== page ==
Low-Tech Medication Diary Can Help Fine-Tune Treatment

 ADHD Weekly, March 28, 2019

Liz Baker kept a diary of her son’s diet and behavior, starting when he was six. When he began taking medication for ADHD, she was ready to keep track of important information.

“I wrote everything down—dates, times, name of medication, dosage, his behavior, different side effects, whether he was feeling lethargic or agitated, and so forth,” Ms. Baker recalls. “I changed doctors a year later, when my son was nine, and was able to give him all of the information about the different medications we had tried. He found that history very helpful.”

Her son has made significant gains over the years, and the core symptoms of his ADHD are being well managed.

“We do know that children’s response to medication often changes over time, and that a medication or dose that was quite effective at managing a child’s symptoms initially may not continue to be as effective,” says David Rabiner, PhD, an associate research professor at Duke University. “This tell us that even when extreme care is taken to start children on a medication regime that is effective in managing their symptoms, it is likely that adjustments will need to be made to continue to optimize the management of ADHD symptoms.”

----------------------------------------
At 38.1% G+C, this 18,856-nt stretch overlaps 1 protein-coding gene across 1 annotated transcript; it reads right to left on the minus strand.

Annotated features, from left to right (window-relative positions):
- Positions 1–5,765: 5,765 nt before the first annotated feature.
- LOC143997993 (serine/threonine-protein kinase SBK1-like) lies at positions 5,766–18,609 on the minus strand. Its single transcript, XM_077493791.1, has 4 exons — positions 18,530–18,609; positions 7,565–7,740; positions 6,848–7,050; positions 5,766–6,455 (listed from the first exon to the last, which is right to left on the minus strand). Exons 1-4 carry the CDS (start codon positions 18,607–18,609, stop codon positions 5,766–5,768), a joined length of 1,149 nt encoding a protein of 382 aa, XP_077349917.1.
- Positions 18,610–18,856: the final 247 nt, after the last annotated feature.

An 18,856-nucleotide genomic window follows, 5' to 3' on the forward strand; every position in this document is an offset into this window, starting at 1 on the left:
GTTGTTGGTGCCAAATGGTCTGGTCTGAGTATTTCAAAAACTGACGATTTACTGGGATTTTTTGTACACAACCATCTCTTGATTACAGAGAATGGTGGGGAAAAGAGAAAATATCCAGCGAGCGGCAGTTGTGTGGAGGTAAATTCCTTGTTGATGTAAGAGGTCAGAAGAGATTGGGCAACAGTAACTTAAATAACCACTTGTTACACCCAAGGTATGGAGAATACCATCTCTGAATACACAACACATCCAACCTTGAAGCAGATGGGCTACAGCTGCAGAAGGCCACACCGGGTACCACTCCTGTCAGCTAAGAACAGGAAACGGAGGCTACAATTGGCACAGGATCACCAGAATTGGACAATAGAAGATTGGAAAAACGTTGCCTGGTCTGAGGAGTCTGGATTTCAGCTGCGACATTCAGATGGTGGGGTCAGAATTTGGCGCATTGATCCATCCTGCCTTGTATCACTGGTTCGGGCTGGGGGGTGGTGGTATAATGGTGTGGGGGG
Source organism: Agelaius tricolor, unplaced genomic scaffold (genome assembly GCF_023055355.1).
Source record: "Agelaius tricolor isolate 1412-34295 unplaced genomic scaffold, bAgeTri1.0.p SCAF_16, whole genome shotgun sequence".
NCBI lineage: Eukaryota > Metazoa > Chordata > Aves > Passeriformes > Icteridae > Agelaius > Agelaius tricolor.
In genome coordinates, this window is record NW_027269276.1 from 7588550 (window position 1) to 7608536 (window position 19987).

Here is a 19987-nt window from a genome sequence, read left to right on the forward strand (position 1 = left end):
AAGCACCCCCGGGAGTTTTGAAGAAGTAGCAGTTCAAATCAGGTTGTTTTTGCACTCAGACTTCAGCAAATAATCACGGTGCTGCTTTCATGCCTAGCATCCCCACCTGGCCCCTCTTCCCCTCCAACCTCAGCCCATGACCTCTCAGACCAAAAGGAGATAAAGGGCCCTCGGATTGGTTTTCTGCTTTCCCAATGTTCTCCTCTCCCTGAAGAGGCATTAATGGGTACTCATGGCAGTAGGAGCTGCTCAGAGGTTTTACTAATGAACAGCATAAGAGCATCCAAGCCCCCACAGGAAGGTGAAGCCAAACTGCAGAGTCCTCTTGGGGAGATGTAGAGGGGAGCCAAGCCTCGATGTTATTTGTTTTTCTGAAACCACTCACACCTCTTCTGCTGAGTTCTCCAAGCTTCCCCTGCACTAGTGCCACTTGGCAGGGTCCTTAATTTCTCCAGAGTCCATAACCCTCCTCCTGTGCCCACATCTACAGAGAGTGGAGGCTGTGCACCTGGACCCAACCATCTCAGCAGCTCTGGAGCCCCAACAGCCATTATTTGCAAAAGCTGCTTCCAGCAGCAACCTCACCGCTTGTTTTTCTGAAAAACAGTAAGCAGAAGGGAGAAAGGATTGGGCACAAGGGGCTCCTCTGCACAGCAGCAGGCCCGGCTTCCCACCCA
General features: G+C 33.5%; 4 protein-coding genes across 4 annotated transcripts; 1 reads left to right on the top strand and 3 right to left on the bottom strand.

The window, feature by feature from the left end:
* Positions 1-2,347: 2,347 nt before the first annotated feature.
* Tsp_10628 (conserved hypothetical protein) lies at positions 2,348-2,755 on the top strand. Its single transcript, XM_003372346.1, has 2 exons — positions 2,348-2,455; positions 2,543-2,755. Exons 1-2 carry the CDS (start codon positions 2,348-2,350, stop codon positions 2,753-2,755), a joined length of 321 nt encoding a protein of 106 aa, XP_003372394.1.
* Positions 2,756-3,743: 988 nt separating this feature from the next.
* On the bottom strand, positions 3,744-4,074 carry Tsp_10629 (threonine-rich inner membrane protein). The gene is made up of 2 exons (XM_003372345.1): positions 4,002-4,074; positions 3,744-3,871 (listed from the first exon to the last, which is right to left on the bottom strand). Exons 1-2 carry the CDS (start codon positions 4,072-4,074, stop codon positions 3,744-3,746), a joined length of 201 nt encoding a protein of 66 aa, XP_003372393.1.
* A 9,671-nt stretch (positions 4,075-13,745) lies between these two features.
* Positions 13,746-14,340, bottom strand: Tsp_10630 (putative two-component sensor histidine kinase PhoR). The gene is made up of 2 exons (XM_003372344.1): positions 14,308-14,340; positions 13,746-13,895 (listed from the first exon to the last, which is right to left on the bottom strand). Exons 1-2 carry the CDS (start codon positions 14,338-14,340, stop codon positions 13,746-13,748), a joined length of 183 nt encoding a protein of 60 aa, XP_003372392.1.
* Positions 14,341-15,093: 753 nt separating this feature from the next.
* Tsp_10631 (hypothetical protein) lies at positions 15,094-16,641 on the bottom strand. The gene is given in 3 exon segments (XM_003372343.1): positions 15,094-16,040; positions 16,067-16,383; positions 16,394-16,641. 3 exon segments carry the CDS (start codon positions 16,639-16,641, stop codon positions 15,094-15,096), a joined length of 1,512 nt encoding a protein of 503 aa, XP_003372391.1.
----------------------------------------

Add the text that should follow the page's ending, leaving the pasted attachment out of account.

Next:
Ms. Baker’s diary is just what the doctor hopes for when working with patients.

“It is likely that adjustments will need to be made to continue to optimize the management of ADHD symptoms,” Dr. Rabiner says. He notes that in the absence of systematic monitoring, parents and physicians are less likely to have the information needed to gauge whether the medication and the child’s symptoms continue to be managed well. As a result, children may be maintained on a medication program that does not provide as much benefit as possible.

How can you create a medication diary or journal that helps your child’s doctor fine-tune medications? And what about one you can share with your doctor when making updates to your treatment plan? Continue reading The Medication Diary: A Useful Tool for Monitoring ADHD Treatment in Attention magazine to learn how this low-tech tool can have powerful results for you.

Join the discussion: Have you ever use a diary or journal to keep track of medications?